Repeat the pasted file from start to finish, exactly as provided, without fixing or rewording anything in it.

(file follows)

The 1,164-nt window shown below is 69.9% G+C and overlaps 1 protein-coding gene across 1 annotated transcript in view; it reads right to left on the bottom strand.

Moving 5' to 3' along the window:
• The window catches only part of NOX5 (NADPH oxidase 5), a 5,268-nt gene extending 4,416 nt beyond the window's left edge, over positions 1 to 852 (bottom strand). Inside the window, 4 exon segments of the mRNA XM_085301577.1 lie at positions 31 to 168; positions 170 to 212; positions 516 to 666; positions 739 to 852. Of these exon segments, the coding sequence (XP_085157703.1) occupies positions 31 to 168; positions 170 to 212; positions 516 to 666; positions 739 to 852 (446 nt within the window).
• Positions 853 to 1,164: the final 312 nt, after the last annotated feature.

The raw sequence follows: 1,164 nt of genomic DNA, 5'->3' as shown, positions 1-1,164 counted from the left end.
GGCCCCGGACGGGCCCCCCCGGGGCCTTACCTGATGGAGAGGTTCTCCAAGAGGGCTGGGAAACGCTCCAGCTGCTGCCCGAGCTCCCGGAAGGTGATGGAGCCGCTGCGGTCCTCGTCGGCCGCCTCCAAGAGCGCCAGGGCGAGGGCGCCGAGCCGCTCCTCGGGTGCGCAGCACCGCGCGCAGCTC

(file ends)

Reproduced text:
The 1,164-nt window shown below is 69.9% G+C and overlaps 1 protein-coding gene across 1 annotated transcript in view; it reads right to left on the bottom strand.

Moving 5' to 3' along the window:
• The window catches only part of NOX5 (NADPH oxidase 5), a 5,268-nt gene extending 4,416 nt beyond the window's left edge, over positions 1 to 852 (bottom strand). Inside the window, 4 exon segments of the mRNA XM_085301577.1 lie at positions 31 to 168; positions 170 to 212; positions 516 to 666; positions 739 to 852. Of these exon segments, the coding sequence (XP_085157703.1) occupies positions 31 to 168; positions 170 to 212; positions 516 to 666; positions 739 to 852 (446 nt within the window).
• Positions 853 to 1,164: the final 312 nt, after the last annotated feature.

The raw sequence follows: 1,164 nt of genomic DNA, 5'->3' as shown, positions 1-1,164 counted from the left end.
GGCCCCGGACGGGCCCCCCCGGGGCCTTACCTGATGGAGAGGTTCTCCAAGAGGGCTGGGAAACGCTCCAGCTGCTGCCCGAGCTCCCGGAAGGTGATGGAGCCGCTGCGGTCCTCGTCGGCCGCCTCCAAGAGCGCCAGGGCGAGGGCGCCGAGCCGCTCCTCGGGTGCGCAGCACCGCGCGCAGCTC